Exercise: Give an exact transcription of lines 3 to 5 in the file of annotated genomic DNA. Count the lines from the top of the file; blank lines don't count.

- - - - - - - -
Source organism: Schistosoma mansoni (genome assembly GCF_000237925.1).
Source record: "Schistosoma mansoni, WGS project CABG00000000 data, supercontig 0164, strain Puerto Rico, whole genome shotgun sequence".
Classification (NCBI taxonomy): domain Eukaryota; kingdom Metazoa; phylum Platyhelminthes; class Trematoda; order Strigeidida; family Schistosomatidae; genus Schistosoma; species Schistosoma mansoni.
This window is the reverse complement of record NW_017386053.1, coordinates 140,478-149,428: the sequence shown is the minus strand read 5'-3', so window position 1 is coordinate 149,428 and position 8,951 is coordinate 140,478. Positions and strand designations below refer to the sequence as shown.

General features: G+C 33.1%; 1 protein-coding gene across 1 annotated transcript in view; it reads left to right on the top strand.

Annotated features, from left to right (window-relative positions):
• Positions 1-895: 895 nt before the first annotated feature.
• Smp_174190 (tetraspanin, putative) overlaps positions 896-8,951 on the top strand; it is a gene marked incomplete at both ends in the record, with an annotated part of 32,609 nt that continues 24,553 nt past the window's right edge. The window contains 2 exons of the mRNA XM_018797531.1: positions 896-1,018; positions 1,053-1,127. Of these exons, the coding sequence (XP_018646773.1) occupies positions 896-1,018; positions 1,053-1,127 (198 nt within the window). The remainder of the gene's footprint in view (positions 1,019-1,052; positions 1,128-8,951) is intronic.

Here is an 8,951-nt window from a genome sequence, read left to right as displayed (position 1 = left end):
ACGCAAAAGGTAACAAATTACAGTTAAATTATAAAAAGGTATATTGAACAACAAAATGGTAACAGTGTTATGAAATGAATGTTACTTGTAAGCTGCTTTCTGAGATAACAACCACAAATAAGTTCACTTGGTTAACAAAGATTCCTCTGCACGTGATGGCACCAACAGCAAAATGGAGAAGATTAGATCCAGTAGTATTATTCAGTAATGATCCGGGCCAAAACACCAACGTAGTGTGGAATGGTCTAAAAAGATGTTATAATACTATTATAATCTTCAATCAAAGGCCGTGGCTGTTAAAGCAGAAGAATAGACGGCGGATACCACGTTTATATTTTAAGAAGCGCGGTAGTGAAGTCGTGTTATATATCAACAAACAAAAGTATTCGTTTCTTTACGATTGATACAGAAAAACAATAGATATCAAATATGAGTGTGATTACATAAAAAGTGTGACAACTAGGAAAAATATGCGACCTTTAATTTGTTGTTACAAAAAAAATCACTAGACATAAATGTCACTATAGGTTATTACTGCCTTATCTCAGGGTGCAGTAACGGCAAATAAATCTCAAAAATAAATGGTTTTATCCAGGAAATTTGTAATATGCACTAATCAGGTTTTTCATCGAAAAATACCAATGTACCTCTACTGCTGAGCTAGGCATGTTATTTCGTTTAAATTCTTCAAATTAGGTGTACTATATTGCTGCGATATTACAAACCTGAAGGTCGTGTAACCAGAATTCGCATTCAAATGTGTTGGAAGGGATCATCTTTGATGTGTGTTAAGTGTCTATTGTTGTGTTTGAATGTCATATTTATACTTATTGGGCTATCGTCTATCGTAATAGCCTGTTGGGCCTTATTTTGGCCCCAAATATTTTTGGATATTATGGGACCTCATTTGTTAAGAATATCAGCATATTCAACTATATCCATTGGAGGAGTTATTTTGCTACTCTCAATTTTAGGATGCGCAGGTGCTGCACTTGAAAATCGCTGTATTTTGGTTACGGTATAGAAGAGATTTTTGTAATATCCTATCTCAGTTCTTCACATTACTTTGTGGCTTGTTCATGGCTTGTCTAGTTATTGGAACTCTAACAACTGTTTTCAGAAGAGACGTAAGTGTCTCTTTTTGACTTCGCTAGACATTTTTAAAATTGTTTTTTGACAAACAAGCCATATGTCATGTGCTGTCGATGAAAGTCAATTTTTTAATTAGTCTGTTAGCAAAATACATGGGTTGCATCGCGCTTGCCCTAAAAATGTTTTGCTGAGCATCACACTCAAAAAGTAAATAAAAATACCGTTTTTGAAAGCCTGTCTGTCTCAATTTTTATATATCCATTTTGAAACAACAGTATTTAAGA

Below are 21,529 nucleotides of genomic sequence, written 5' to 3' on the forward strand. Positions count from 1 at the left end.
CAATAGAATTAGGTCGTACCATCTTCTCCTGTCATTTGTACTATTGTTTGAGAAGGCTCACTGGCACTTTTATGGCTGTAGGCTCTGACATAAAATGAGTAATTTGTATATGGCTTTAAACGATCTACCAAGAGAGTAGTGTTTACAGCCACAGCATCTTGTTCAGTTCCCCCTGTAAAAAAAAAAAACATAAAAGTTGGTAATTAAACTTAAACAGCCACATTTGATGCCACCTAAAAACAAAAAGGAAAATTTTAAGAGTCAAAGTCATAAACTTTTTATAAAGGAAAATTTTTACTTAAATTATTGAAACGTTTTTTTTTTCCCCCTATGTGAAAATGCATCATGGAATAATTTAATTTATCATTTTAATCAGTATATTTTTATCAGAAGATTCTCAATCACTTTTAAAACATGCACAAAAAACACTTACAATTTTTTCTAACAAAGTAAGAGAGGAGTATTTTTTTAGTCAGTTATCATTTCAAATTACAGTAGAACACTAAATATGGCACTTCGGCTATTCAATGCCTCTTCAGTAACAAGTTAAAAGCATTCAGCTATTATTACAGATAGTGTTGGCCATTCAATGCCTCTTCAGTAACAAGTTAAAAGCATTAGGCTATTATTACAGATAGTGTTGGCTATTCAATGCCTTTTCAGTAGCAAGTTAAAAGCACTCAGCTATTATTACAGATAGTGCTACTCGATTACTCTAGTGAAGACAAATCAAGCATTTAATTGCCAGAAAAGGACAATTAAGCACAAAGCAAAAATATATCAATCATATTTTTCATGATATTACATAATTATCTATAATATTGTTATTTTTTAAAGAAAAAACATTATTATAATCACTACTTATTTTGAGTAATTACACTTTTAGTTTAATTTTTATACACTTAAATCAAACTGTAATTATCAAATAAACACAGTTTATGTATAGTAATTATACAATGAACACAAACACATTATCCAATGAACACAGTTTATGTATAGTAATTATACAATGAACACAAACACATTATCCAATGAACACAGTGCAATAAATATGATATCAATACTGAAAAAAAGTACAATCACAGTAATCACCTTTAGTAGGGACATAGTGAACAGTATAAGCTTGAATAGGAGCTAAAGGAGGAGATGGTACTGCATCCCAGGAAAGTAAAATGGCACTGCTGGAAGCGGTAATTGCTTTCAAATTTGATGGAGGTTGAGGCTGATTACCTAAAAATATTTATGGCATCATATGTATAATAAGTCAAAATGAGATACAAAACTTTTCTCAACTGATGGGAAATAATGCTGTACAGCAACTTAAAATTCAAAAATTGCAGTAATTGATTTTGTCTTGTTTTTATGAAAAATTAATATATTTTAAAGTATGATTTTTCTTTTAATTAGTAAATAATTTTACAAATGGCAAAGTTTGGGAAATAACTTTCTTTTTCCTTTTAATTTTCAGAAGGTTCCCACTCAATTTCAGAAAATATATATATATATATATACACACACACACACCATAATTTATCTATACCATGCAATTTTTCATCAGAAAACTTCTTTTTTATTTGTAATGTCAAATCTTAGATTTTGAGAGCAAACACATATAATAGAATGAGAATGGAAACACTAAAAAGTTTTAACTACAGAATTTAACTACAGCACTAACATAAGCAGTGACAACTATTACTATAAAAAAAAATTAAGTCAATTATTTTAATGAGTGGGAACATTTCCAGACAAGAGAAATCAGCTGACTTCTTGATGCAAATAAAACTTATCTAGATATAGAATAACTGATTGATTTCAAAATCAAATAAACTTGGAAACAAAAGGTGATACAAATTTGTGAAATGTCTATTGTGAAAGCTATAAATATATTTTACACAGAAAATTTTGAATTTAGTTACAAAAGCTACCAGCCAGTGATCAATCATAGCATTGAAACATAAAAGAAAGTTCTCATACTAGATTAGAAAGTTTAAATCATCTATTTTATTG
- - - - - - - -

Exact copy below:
Classification (NCBI taxonomy): domain Eukaryota; kingdom Metazoa; phylum Platyhelminthes; class Trematoda; order Strigeidida; family Schistosomatidae; genus Schistosoma; species Schistosoma mansoni.
This window is the reverse complement of record NW_017386053.1, coordinates 140,478-149,428: the sequence shown is the minus strand read 5'-3', so window position 1 is coordinate 149,428 and position 8,951 is coordinate 140,478. Positions and strand designations below refer to the sequence as shown.

General features: G+C 33.1%; 1 protein-coding gene across 1 annotated transcript in view; it reads left to right on the top strand.